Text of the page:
From the Room of Ceres, we move into the Calliope Study—a small room devoted to the muse of poetry, who appears in the center of the ceiling surrounded by the attributes of her eight sisters, all protectors of the arts and intellectual pursuits. The muse is a recurring theme in the decor of such rooms, which were used for study and to house collections. Here, Cosimo I de’ Medici kept miniature figurines, bronze statuettes, and other small objects from his collection.

Room of Opis
This room is named after Opis, wife of Saturn and goddess of prosperity. It stands above the Room of Lorenzo the Magnificent, whose diplomatic talents were recognized and prized by many monarchs, just as Opis was worshipped by a great many people. The goddess appears in the center of the ceiling, on a chariot drawn by two lions, surrounded by allegories of the seasons and months of the year, along with the respective signs of the zodiac.
Room of Jupiter
This room, named after Jupiter—son of Saturn and Opis, and father of all of the gods—stands above the room dedicated to Cosimo I de’ Medici on the floor below. This juxtaposition is intended to celebrate the glories and virtues of the de’ Medici duke, equating him with the king of the gods. The decoration on the ceiling depicts Jupiter’s infancy, raised by Opis in secret and suckled by the goat Amalthea to prevent his father, Saturn, from devouring him like his siblings. Here, Amalthea appears as Capricorn, the zodiac ascendant of Cosimo I.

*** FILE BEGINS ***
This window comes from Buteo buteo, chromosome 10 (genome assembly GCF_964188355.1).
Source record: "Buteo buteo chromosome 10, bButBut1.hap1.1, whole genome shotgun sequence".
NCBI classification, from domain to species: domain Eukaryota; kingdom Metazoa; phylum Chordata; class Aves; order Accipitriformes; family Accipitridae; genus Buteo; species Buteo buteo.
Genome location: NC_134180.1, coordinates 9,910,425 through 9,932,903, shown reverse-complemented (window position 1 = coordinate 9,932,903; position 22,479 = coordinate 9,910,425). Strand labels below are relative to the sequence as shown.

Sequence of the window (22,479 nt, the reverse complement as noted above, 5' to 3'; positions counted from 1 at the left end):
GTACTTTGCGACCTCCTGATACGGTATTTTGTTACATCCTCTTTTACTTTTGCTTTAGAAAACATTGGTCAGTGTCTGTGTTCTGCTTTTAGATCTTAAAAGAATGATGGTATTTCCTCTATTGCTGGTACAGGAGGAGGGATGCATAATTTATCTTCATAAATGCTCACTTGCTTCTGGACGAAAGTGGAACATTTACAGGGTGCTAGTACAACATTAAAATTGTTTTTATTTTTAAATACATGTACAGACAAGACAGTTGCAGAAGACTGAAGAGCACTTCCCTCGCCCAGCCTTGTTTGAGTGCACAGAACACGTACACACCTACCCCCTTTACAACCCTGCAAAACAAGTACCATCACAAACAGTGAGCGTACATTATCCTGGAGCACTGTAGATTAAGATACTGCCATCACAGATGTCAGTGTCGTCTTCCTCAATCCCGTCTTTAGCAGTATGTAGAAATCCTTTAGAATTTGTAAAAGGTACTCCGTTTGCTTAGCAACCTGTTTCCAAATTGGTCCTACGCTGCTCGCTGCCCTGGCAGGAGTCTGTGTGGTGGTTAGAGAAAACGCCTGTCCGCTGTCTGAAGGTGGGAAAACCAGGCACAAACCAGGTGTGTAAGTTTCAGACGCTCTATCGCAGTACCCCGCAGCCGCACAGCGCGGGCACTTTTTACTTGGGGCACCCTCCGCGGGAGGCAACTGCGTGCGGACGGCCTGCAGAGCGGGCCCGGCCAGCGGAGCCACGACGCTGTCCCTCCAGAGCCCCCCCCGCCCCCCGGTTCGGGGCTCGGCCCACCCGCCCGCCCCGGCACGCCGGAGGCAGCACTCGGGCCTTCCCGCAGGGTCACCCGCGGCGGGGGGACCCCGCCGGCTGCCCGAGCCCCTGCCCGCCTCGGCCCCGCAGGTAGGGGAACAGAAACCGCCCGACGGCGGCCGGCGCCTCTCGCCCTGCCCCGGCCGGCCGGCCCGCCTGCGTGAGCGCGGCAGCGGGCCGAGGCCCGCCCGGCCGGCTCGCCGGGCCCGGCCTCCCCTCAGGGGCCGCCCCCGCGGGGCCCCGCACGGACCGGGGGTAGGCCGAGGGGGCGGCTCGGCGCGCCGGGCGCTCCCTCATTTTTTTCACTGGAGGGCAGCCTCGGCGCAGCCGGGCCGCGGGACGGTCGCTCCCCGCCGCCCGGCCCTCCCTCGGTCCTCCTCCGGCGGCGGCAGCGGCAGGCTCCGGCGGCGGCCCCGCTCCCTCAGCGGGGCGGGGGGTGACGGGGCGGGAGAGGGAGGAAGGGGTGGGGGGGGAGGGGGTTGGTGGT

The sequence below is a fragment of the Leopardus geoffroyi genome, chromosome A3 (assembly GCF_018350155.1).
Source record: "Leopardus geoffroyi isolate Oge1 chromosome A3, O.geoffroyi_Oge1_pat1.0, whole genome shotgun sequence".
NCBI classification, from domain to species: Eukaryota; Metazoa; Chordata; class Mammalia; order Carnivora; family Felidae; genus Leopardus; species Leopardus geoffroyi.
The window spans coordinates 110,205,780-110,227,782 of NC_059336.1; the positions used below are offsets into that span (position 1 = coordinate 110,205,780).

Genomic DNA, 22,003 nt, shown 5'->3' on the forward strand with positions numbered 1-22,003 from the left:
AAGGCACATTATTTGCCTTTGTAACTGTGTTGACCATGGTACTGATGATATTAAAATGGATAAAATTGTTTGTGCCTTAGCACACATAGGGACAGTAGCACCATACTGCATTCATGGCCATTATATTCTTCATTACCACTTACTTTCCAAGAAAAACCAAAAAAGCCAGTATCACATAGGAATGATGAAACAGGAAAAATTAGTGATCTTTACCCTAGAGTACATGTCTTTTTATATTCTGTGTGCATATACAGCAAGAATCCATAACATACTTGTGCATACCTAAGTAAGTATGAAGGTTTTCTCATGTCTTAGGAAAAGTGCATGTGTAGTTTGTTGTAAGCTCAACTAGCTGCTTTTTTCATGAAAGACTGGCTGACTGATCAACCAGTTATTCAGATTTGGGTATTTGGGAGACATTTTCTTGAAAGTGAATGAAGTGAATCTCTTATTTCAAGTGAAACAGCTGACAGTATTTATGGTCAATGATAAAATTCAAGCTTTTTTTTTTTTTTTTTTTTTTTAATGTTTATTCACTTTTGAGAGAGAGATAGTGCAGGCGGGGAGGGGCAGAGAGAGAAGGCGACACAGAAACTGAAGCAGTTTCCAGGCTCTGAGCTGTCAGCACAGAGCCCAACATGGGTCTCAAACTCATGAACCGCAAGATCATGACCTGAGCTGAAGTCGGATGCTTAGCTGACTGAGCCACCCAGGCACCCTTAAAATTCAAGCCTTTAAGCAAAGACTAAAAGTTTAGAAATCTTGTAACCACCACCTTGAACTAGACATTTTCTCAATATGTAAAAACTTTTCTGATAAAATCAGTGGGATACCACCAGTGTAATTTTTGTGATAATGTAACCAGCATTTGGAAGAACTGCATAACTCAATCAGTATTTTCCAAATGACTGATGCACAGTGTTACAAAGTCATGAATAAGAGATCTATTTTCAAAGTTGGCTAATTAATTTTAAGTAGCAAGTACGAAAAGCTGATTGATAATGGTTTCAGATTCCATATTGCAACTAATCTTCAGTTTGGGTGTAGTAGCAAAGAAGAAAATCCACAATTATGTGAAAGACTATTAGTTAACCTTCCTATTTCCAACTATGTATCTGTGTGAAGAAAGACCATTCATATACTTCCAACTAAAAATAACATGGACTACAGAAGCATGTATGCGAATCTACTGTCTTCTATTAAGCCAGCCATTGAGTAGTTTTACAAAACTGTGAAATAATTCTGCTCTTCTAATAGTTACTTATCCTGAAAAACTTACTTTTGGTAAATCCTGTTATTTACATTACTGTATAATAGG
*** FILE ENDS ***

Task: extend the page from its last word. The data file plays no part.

Terrace of Juno
Originally, this room opened onto a loggia with columns, built to provide Eleanor of Toledo, wife of the Duke Cosimo, with a view of the Santa Croce neighborhood. In honor of the duchess, it was dedicated to Juno, wife of Jupiter, who is shown on the roof riding on a chariot drawn by two peacocks. The niche in the wall was intended to house an ancient statue of the goddess brought from Rome, but it never reached its destination. The original design, which remains incomplete, included a fountain modeled on the one painted in monochrome on the wall.
Room of Hercules
This room is dedicated to the mythical hero Hercules, son of Jupiter and the mortal Alcmene. It was for this reason that Jupiter’s wife, Juno, tried to kill the young Hercules by placing two snakes in his cradle. As he was already endowed with a superhuman strength, he saved himself by strangling the snakes, as depicted in the center of the ceiling.

Hercules is known for his countless heroic acts and, in particular, his so-called “twelve labors,” eight of which are shown in the side panels of the ceiling.

These feats inspired the parallels between the Room of Hercules and the room beneath it, dedicated to the valiant mercenary leader Giovanni dalle Bande Nere, father of Duke Cosimo I.

Terrace of Saturn
This terrace, preceded by a small study dedicated to the goddess of knowledge, Minerva, is named after Saturn. As shown in the painting in the center of the ceiling, Saturn devoured all of his children, fearing that they would overthrow him, with the exception of Jupiter, who was saved by his mother Opis. The two scenes of the myth of Saturn in the upper panels on the sides relate to the room underneath, dedicated to Clement VII.